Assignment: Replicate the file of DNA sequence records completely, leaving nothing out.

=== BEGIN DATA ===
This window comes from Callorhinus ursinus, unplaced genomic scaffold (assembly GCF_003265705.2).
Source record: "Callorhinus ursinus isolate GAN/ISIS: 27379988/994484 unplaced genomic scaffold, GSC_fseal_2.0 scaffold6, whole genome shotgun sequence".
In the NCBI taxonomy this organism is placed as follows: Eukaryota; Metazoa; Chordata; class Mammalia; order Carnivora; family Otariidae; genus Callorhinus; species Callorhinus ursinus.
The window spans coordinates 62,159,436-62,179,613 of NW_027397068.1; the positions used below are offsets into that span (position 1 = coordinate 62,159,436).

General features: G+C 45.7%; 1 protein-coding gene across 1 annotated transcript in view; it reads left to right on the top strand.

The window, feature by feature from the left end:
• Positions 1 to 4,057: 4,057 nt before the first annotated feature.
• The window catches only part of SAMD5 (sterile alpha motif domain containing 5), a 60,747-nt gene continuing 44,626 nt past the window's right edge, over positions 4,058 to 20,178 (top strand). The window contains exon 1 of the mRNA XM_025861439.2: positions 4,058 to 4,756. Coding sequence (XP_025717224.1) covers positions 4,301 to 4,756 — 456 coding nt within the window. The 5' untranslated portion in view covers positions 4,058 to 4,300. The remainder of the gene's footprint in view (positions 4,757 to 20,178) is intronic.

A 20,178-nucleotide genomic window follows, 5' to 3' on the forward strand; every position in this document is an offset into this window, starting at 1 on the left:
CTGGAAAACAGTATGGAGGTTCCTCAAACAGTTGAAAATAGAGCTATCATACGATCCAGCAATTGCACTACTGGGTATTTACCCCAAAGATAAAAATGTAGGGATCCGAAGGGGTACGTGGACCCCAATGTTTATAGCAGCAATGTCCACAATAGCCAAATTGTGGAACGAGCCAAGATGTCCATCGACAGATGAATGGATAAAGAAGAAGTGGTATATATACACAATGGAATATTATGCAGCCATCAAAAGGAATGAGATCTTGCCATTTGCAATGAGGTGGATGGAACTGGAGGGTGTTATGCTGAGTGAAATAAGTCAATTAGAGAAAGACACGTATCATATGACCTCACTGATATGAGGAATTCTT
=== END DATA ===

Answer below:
This window comes from Callorhinus ursinus, unplaced genomic scaffold (assembly GCF_003265705.2).
Source record: "Callorhinus ursinus isolate GAN/ISIS: 27379988/994484 unplaced genomic scaffold, GSC_fseal_2.0 scaffold6, whole genome shotgun sequence".
In the NCBI taxonomy this organism is placed as follows: Eukaryota; Metazoa; Chordata; class Mammalia; order Carnivora; family Otariidae; genus Callorhinus; species Callorhinus ursinus.
The window spans coordinates 62,159,436-62,179,613 of NW_027397068.1; the positions used below are offsets into that span (position 1 = coordinate 62,159,436).

General features: G+C 45.7%; 1 protein-coding gene across 1 annotated transcript in view; it reads left to right on the top strand.

The window, feature by feature from the left end:
• Positions 1 to 4,057: 4,057 nt before the first annotated feature.
• The window catches only part of SAMD5 (sterile alpha motif domain containing 5), a 60,747-nt gene continuing 44,626 nt past the window's right edge, over positions 4,058 to 20,178 (top strand). The window contains exon 1 of the mRNA XM_025861439.2: positions 4,058 to 4,756. Coding sequence (XP_025717224.1) covers positions 4,301 to 4,756 — 456 coding nt within the window. The 5' untranslated portion in view covers positions 4,058 to 4,300. The remainder of the gene's footprint in view (positions 4,757 to 20,178) is intronic.

A 20,178-nucleotide genomic window follows, 5' to 3' on the forward strand; every position in this document is an offset into this window, starting at 1 on the left:
CTGGAAAACAGTATGGAGGTTCCTCAAACAGTTGAAAATAGAGCTATCATACGATCCAGCAATTGCACTACTGGGTATTTACCCCAAAGATAAAAATGTAGGGATCCGAAGGGGTACGTGGACCCCAATGTTTATAGCAGCAATGTCCACAATAGCCAAATTGTGGAACGAGCCAAGATGTCCATCGACAGATGAATGGATAAAGAAGAAGTGGTATATATACACAATGGAATATTATGCAGCCATCAAAAGGAATGAGATCTTGCCATTTGCAATGAGGTGGATGGAACTGGAGGGTGTTATGCTGAGTGAAATAAGTCAATTAGAGAAAGACACGTATCATATGACCTCACTGATATGAGGAATTCTT